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Smart Core Training Week 4 - The Side Plank





I’m back today with week 4 of my Smart Core Training series! In the first three weeks, I went over some details on the efficacy of using exercises like the Pallof press, the curl-up, and the bird dog to enhance core stability while at the same time sparing the spine.


If you recall, there are four categories of core training that should be in your exercise program, and they must be balanced in order to have a good core training program – rotational stability exercises, anterior core exercises, posterior core exercises, and lateral core exercises.


We’ve hit on some good core exercises for the first three categories in weeks 1-3, and now in week 4 it’s time to look at one of the best exercises for training the fourth category – the lateral core.


When talking about the lateral core, we’re really focusing in on the quadratus lumborum (QL), the lateral obliques (internal and external obliques), the latissimus dorsi and the transverse abdominis. All of these muscles play crucial roles as spine stabilizers.


Now, if you’ve never heard of some of these muscles, or you’re not sure where they are located, here’s a couple pictures to give you a better idea.




As you can see, the quadratus lumborum and the transverse (or transversus) abdominis (more commonly referred to as the TA) are deeper muscles that really serve as spinal stabilizers.


The internal and external obliques are muscles on the side of the core which run in a diagonal fashion and more or less perpendicular to each other, with the external obliques overlying the internal obliques. The obliques not only serve to create lateral and rotational movement at the core, but even more importantly, they resist excessive lateral movement and rotation by kicking in to stabilize and prevent unwanted motion.


Finally, the latissimus dorsi – more commonly referred to as the lat – gets a lot of love when it comes to shoulder exercises like lat pulldowns or pull-ups/chin-ups. However, the lat doesn’t just work to pull things down or pull the body up. It’s also a very important stabilizing muscle on the lateral and posterior aspect of the core.


Unfortunately, many people try to hit these muscles in a strength training program by performing different variations of twisting crunches and sit-ups, as well as various side bending exercises against gravity or against external resistance. As you hopefully know full well by now, any exercise that incorporates repeated bending and twisting of the torso is not a good option for spine health.


So, how do we effectively train these muscles while also sparing the spine? The side plank.

The side plank allows us to round out our complete core training program by getting good activation of the lateral core muscles while still sparing the spine from excessive load, just like the other exercises we’ve covered.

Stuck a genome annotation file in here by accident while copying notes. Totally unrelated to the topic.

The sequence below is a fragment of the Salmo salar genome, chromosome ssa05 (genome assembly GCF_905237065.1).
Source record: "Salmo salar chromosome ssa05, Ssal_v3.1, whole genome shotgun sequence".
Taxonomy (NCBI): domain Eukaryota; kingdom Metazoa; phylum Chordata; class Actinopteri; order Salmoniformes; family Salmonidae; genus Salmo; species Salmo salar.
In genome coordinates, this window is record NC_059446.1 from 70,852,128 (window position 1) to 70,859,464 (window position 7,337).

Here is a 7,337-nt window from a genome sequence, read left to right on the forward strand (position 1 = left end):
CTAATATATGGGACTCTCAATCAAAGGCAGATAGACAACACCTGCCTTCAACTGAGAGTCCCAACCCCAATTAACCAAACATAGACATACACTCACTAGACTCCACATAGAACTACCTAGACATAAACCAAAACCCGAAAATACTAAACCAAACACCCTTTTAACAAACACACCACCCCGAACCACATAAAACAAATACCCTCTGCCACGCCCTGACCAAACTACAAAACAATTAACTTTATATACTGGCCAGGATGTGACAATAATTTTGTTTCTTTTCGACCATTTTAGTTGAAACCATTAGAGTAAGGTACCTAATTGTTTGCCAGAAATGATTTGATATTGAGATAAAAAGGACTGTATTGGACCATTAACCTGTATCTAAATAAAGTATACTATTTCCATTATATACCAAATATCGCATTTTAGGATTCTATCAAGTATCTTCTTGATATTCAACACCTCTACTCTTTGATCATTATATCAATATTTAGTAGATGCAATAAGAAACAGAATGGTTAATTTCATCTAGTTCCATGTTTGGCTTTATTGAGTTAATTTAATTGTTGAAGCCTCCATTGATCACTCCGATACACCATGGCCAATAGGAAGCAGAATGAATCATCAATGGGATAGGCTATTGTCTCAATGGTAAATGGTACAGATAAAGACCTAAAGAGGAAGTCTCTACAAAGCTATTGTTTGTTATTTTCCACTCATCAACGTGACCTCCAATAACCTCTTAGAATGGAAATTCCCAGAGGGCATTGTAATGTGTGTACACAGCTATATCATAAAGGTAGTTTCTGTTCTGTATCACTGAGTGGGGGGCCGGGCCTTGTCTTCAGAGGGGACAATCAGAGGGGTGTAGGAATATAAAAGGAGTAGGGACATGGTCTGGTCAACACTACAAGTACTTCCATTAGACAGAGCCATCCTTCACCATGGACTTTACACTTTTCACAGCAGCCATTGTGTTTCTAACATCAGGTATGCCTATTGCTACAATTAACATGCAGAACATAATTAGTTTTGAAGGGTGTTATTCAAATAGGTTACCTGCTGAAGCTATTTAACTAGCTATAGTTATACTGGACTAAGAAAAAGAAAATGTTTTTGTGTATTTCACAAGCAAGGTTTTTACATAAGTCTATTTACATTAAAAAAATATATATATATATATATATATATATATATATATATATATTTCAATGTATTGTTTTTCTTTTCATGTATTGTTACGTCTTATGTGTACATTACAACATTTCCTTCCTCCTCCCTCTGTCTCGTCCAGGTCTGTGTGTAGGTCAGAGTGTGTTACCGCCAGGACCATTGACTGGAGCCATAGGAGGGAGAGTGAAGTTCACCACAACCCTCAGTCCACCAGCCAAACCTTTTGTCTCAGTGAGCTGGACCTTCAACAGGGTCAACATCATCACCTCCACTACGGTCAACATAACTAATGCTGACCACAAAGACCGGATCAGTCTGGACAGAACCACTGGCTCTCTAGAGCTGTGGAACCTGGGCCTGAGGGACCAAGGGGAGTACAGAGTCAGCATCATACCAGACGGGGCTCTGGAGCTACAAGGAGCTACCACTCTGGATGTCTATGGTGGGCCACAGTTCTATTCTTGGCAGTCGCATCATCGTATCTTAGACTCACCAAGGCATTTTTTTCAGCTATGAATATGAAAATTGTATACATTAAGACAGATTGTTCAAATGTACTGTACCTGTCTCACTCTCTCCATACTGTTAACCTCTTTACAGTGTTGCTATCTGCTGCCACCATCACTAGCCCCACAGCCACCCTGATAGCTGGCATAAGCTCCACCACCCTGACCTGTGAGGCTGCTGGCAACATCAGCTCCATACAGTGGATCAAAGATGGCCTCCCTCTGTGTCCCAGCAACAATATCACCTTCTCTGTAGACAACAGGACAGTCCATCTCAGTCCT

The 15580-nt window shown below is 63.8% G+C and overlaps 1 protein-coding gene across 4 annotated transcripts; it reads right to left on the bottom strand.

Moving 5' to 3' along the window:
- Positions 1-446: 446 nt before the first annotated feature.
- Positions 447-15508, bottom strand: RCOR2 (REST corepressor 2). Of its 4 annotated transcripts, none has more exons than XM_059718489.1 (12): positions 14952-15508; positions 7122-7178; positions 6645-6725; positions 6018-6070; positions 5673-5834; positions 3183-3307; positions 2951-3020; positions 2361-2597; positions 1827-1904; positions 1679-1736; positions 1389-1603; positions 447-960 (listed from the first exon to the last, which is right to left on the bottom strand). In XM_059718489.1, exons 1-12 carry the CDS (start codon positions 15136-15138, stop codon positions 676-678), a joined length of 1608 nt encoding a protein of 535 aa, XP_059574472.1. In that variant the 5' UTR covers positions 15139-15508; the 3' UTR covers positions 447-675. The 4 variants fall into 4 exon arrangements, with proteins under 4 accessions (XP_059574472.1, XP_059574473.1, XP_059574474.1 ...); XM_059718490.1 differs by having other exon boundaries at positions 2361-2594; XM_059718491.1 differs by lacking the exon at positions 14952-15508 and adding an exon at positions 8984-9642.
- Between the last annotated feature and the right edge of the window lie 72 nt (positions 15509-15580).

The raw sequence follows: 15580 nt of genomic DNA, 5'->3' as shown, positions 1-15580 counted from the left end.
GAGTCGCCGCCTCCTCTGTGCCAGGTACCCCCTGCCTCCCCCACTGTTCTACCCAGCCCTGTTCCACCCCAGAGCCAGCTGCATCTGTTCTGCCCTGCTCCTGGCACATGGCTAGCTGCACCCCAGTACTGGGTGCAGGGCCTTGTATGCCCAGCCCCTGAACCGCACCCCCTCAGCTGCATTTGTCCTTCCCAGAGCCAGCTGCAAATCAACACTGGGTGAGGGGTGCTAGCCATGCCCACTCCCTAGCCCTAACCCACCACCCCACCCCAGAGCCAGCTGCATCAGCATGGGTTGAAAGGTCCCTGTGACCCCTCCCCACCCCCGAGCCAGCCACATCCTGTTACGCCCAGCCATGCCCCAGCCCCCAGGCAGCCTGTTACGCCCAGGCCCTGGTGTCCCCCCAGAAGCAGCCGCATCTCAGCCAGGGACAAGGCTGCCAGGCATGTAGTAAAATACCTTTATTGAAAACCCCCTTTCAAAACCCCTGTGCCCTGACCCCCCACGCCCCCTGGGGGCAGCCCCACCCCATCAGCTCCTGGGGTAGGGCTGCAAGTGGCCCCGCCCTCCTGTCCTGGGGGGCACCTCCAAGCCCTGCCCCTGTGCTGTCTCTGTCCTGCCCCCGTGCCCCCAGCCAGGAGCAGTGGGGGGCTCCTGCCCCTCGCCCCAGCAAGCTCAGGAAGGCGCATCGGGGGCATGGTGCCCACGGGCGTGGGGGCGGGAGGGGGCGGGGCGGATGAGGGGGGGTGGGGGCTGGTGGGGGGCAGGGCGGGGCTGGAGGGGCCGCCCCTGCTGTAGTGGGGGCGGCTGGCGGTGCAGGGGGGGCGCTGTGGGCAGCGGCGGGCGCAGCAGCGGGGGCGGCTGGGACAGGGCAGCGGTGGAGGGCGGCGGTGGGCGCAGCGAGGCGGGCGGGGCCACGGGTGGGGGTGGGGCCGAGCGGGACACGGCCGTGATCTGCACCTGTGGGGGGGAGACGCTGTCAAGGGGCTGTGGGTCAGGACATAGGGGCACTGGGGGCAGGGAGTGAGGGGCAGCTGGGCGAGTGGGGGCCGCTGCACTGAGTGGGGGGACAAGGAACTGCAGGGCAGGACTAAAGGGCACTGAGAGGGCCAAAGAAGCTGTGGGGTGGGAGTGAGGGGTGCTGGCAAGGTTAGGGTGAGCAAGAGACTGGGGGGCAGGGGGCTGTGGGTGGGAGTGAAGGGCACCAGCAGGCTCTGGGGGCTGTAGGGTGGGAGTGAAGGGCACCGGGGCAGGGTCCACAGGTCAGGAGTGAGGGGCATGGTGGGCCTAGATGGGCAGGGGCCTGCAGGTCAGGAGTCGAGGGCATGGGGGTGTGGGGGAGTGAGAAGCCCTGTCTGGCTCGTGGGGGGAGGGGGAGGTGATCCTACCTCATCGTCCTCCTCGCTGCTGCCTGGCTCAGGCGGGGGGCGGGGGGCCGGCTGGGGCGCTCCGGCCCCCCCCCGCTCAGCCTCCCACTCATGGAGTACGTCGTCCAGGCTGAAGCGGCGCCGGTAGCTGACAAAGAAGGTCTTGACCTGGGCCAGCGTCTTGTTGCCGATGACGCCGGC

Side planks may not be all that flashy, but they serve as an excellent way to activate some key core muscles to stabilize the spine, while not overloading the spine. Again, our focus with core training should not be on flexing and extending the lateral core muscles by twisting or side bending, but instead our focus should be on creating a good isometric contraction in the side plank which trains the core muscles to stabilize around the spine.


There are a few variations to the side plank, and ways that we can make it either easier or more challenging. I give you a few options for progressing or regressing the side plank to your level in the following video:




To summarize the side plank:


What is it?


The side plank is a good option for training the muscles of the lateral core for stability. These muscles – including the quadratus lumborum, the internal and external obliques, the latissimus dorsi, and the transverse abdominis – play a crucial role in stabilizing the spine, particularly when it comes to lateral forces and rotational forces.


How much?


As with many of the other exercises we’ve gone over so far, the side plank should be done in short isometric holds. I like to start with sets of three 10-sec holds per side and progress from there. The way to build challenge and endurance isn’t to hold it for as long as possible, but rather to perform more sets of 10-sec holds. We can potentially progress the amount of sets and reps as much as needed to continue challenging the core, within reason.


How often?


Training lateral core stability should be part of a weekly routine, so at least once a week. The side plank could be done more often, but the pressure on the shoulders from holding the body up on a single arm can prove problematic if overdone.


I typically prefer to work the side plank and other lateral core stability exercises into a routine once a week. Paired with the other three categories of core stability exercises throughout the training week, this makes for a complete core training routine.


That's it for the side plank, but stay tuned for the next article in which I dive into some core exercise progressions to increase the level of challenge in each of the four categories of core training!


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